Wouldn't it be good to have a reality check for what is being taught at Schools? Yes, for sure. But it wouldn't happen if Academia doesn't respect people who really work and come back to teach.
If my opinion counted, I'd argue that any academic department worthy of note should include a group of faculty with a long experience of the day-to-day of industrial software development. They would be valued on how they had reflected on this experience and drew from the lessons to inform their teaching and research. I'd like to see a regular rotation of people from the academic to the industrial world, where it's common to see people spend several years in industry, then academia, then industry again, and so on. This problem isn't only in software.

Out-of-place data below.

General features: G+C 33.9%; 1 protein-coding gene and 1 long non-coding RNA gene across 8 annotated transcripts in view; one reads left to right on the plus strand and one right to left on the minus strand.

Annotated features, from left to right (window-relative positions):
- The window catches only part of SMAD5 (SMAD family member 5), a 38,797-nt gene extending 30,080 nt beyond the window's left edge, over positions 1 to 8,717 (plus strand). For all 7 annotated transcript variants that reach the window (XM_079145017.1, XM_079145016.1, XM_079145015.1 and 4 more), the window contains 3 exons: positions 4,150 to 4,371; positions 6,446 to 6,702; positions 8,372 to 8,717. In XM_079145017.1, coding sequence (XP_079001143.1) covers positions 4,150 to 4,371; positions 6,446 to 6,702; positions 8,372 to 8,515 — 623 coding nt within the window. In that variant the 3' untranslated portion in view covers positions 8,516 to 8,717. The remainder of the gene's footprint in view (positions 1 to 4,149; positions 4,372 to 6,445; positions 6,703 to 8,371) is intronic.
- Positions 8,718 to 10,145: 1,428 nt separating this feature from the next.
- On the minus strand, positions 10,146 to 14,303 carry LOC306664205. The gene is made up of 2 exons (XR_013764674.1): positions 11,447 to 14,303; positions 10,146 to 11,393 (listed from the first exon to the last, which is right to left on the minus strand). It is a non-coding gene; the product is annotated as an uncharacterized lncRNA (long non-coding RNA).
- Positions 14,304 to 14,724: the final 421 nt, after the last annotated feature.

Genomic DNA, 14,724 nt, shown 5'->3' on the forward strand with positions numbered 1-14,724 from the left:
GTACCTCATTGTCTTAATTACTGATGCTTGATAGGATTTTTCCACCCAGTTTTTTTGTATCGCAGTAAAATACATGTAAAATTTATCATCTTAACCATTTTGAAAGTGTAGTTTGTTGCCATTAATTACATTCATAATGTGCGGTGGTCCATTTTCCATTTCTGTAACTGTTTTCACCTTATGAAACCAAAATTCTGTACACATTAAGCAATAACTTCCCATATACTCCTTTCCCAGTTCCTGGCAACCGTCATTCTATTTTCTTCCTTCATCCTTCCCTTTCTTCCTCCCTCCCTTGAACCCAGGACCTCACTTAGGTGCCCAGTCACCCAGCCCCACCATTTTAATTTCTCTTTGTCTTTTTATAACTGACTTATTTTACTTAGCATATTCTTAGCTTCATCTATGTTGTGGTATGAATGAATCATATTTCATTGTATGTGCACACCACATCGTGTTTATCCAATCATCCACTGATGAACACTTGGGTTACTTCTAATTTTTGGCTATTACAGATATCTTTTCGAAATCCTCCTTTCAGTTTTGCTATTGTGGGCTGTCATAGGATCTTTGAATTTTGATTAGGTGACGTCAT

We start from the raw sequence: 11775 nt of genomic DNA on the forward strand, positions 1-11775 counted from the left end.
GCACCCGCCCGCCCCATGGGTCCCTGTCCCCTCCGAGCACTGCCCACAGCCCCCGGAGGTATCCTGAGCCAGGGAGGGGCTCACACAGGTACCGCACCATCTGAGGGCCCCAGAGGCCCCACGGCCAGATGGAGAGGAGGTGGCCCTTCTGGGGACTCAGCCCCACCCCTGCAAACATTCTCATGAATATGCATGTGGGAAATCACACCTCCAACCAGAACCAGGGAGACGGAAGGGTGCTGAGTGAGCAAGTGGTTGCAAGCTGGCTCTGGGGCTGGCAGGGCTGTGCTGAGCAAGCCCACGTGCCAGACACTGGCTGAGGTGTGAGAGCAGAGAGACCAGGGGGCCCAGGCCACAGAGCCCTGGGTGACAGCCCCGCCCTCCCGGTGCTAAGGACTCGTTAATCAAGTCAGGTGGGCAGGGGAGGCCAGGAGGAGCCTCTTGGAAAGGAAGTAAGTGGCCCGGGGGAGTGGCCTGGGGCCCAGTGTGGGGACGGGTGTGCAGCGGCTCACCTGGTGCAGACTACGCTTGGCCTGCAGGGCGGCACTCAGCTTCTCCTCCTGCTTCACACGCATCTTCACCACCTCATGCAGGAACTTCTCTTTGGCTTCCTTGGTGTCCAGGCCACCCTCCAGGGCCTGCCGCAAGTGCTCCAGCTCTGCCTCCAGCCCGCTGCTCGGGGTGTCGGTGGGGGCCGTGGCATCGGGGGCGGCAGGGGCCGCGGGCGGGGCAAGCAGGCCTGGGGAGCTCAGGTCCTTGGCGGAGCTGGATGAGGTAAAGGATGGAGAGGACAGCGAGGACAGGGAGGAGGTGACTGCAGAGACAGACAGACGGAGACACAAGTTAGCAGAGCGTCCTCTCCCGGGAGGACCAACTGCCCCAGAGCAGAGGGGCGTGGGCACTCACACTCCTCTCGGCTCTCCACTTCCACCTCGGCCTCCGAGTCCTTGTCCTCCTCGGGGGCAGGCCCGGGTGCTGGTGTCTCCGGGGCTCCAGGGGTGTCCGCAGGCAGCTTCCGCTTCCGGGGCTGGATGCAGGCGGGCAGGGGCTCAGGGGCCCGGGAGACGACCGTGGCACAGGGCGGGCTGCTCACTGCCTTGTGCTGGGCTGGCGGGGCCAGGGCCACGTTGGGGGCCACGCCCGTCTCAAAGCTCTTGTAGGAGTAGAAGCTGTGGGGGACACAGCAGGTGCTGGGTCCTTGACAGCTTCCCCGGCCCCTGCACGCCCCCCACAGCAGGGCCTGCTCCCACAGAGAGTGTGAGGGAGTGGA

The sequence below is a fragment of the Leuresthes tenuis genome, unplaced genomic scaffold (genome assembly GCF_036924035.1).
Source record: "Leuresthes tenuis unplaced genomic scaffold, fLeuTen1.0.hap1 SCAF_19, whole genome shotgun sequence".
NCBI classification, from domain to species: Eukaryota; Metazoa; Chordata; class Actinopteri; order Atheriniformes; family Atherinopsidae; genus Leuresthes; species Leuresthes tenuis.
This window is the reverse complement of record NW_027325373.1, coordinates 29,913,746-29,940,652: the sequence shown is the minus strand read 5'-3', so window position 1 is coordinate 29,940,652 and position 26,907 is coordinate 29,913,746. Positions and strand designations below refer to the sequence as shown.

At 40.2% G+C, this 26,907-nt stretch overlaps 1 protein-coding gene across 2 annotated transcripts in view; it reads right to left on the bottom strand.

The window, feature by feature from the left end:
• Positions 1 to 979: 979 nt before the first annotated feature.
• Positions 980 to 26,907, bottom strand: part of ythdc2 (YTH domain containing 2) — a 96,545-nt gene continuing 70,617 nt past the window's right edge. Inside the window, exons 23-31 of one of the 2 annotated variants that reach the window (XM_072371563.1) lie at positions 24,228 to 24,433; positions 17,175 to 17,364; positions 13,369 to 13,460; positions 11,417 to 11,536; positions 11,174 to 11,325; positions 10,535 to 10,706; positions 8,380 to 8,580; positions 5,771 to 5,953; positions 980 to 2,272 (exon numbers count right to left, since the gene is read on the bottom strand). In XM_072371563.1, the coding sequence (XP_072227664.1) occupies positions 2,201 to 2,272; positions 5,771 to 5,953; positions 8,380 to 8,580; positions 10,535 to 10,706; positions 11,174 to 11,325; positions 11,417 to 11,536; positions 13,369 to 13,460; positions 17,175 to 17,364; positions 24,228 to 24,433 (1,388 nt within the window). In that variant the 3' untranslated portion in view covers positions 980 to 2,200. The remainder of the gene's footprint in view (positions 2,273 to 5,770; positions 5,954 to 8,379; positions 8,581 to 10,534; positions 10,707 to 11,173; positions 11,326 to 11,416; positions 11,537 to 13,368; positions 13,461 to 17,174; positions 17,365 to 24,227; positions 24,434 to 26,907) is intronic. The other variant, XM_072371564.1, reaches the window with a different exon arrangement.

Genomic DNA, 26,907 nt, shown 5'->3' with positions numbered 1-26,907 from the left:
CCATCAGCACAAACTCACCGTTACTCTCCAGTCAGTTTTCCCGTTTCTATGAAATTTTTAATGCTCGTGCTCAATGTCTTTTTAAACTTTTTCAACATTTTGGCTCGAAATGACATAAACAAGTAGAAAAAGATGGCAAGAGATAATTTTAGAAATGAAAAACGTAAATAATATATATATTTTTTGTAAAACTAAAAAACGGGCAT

A friend of mine had the chief engineer role in one of the most challenging engineering projects in the world. He fancied a stint in academia, but was only able to get a second-class position reserved for people who weren't considered to be real academics, certainly not something that was tenured or would lead to tenure. I find it hard to believe that students wouldn't gain an enormous amount from being taught by people with a long and thoughtful experience in the profession they are entering.
I always believed that 'it doesn't matter how much you know, but how much you can apply' in real life. And unfortunately, many a times, what is being taught in school is too far away from real life (already outdated or doesn't reflect what is relevant). So, it would be worthwhile for Professors and Teachers to go to the real world and take feedback from real life experiences into their teachings.